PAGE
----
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Blog Post 10 August 2021 Updated 26 September 2023

A brief history of the electric car

Electric vehicles will have an important part to play in reducing emissions from transport and helping the UK reach its net zero targets.

With zero tailpipe emissions, electric vehicles have been growing in popularity in recent years – and this is expected to continue, with a ban on the sale of new petrol and diesel cars coming into force in 2035.

While many consider electric cars to be a relatively new invention, the first vehicles were produced and used in the early 19th century. Here, we take a quick look at the history of the electric vehicle.


In the late 1820s and early 1830s, the primary mode of transport was by horse and buggy. However, innovators in Hungary, the Netherlands, the UK and the US began to test the concept of a battery-powered vehicle, creating some of the first small-scale electric cars.


British inventor Robert Anderson created the first crude electric vehicle in 1832. It took until the second half of the 19th century before more practical versions were built in France and England.


French physicist Gaston Planté invented the first lead-acid battery, which offered a viable way to store electricity on board a vehicle. In 1881, another French scientist Camille Alphonse Faure significantly improved the design and capacity of the battery.


Thomas Parker, an English inventor who was responsible for electrifying the London Underground, built the first production electric car in Wolverhampton in 1884. This was followed in 1888 by the construction of the first real electric car by German engineer Andreas Flocken.


American chemist William Morrison created the first successful electric vehicle in the US in around 1890. His six-passenger vehicle had a top speed of just 14 miles an hour, but it helped spark interest in electric cars across America.

Early 1900s

Interest in electric vehicles increased greatly in the late 1890s and early 1900s. In 1897, Walter Bersey designed and introduced a fleet of battery-powered taxis to London’s streets, while New York City had a fleet of around 60 electric taxis. By 1900, electric cars accounted for a third of all vehicles on the road in the US.


Thanks to the high demand for electric cars, innovators including Thomas Edison began to explore ways to improve the technology. Edison, for example, worked to build a better battery for electric vehicles. In the same year, Ferdinand Porsche, founder of the famous sports car, created the world’s first hybrid electric car – powered by electricity stored in a battery and a gas engine.


Henry Ford partnered with Thomas Edison to explore options for a low-cost electric car. However, Ford’s popular Model T car soon dealt a blow to electric vehicles, as gasoline-powered cars became more widely available and affordable.

1920 – 1935

Improved road infrastructure and cheap, widely available gasoline contributed to a decline in electric vehicles. Electric cars were limited to use in cities due to their slow speed and low range, and by 1935 they had all but disappeared.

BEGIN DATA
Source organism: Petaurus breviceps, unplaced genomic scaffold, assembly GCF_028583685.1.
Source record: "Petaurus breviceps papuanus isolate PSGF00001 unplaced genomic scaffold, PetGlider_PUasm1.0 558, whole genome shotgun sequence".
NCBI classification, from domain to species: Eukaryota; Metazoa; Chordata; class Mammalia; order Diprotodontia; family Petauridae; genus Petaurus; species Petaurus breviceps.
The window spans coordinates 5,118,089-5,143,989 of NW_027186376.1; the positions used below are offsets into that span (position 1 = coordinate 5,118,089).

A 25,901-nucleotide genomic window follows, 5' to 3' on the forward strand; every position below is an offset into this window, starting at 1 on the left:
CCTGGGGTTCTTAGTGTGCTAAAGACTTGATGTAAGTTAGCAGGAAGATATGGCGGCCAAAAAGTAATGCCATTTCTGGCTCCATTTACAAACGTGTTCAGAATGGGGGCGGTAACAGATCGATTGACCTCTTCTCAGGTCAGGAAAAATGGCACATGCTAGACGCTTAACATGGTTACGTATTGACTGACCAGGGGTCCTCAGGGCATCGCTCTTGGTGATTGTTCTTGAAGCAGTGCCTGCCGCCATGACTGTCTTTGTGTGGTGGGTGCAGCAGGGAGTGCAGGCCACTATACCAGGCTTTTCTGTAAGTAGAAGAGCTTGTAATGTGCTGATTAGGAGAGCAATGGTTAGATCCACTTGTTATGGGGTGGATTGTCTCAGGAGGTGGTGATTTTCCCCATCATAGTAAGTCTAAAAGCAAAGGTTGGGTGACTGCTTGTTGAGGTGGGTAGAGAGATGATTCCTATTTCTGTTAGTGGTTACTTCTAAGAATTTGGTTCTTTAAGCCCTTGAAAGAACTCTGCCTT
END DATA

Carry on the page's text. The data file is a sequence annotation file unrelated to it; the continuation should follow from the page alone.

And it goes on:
1960s and 1970s

During the 1960s and 1970s, gas prices rocketed in the US, which sparked a renewed interest in electric vehicles. However, vehicles produced during the 1970s still struggled to compete with gasoline-powered cars, with limited performance and range.


In 1971, NASA helped to raise the profile of electric vehicles once more. The Lunar rover – the first manned vehicle to drive on the moon – was powered by electricity.


In 1976, US Congress passed the Electric and Hybrid Vehicle Research, Development, and Demonstration Act, which authorised the Energy Department to support research and development in electric and hybrid vehicles.


In the early 1990s, California’s clean air agency began to push for more fuel efficient, lower – or zero – emission vehicles, such as electric cars. Car manufacturers began to develop electric models in response.


The commercialisation of the lithium-ion battery by Sony and Asahi Kasei in 1991 was responsible for the development of electric vehicles capable of travelling longer distances.


US electric car maker Tesla Motors started work on the Tesla Roadster in 2004, which was first delivered to customers in 2008. Tesla’s model was the first highway legal serial production pure electric car to use lithium-ion battery cells. It was also the first to travel more than 200 miles on a single charge.


The Nissan Leaf, introduced in Japan and the US at the end of 2010, became the first modern pure electric, zero tailpipe emissions family hatchback car to be produced for the mass market from a major manufacturer.


Global sales of pure electric cars and vans passed the one million milestone in September 2016. Later that year, Norway achieved the milestone of 100,000 registered pure electric vehicles.


In March 2020, Tesla became the first car manufacturer to produce one million electric cars. By the end of 2020, combined sales of pure electric cars and light-duty commercial vans in the decade from 2010 passed 10 million units.


In May 2021, the UK Government announced that over 500,000 ultra low emission electric vehicles were being driven on roads across the country. The UK is at the forefront of the electric vehicle revolution, with the government committing to end the sale of new petrol and diesel cars by 2030.


In September 2023, the UK Government announced that to push back the sale of new petrol and diesel cars by 2035.

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Last updated: 26 September 2023